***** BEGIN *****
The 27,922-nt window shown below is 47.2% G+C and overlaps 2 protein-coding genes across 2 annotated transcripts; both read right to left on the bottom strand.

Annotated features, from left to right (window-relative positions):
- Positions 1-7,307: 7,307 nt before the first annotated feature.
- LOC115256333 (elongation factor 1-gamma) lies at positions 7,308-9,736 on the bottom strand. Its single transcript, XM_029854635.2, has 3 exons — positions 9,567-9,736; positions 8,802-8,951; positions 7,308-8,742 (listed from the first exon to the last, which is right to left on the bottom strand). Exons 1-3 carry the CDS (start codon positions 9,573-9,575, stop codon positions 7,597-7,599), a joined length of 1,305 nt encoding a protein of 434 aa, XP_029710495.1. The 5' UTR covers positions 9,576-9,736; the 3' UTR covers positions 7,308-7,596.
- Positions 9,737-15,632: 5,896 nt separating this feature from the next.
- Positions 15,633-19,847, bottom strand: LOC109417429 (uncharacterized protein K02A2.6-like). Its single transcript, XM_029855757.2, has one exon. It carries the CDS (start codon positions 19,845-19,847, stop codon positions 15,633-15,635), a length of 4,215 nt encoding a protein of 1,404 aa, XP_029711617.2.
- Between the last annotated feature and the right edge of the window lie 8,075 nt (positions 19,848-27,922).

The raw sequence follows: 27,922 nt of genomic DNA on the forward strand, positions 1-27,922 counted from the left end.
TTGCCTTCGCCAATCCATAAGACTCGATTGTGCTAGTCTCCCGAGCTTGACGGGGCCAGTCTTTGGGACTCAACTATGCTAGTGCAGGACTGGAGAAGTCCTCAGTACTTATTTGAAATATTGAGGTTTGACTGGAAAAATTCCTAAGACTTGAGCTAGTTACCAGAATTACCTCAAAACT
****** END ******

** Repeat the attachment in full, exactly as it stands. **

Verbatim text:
The 27,922-nt window shown below is 47.2% G+C and overlaps 2 protein-coding genes across 2 annotated transcripts; both read right to left on the bottom strand.

Annotated features, from left to right (window-relative positions):
- Positions 1-7,307: 7,307 nt before the first annotated feature.
- LOC115256333 (elongation factor 1-gamma) lies at positions 7,308-9,736 on the bottom strand. Its single transcript, XM_029854635.2, has 3 exons — positions 9,567-9,736; positions 8,802-8,951; positions 7,308-8,742 (listed from the first exon to the last, which is right to left on the bottom strand). Exons 1-3 carry the CDS (start codon positions 9,573-9,575, stop codon positions 7,597-7,599), a joined length of 1,305 nt encoding a protein of 434 aa, XP_029710495.1. The 5' UTR covers positions 9,576-9,736; the 3' UTR covers positions 7,308-7,596.
- Positions 9,737-15,632: 5,896 nt separating this feature from the next.
- Positions 15,633-19,847, bottom strand: LOC109417429 (uncharacterized protein K02A2.6-like). Its single transcript, XM_029855757.2, has one exon. It carries the CDS (start codon positions 19,845-19,847, stop codon positions 15,633-15,635), a length of 4,215 nt encoding a protein of 1,404 aa, XP_029711617.2.
- Between the last annotated feature and the right edge of the window lie 8,075 nt (positions 19,848-27,922).

The raw sequence follows: 27,922 nt of genomic DNA on the forward strand, positions 1-27,922 counted from the left end.
TTGCCTTCGCCAATCCATAAGACTCGATTGTGCTAGTCTCCCGAGCTTGACGGGGCCAGTCTTTGGGACTCAACTATGCTAGTGCAGGACTGGAGAAGTCCTCAGTACTTATTTGAAATATTGAGGTTTGACTGGAAAAATTCCTAAGACTTGAGCTAGTTACCAGAATTACCTCAAAACT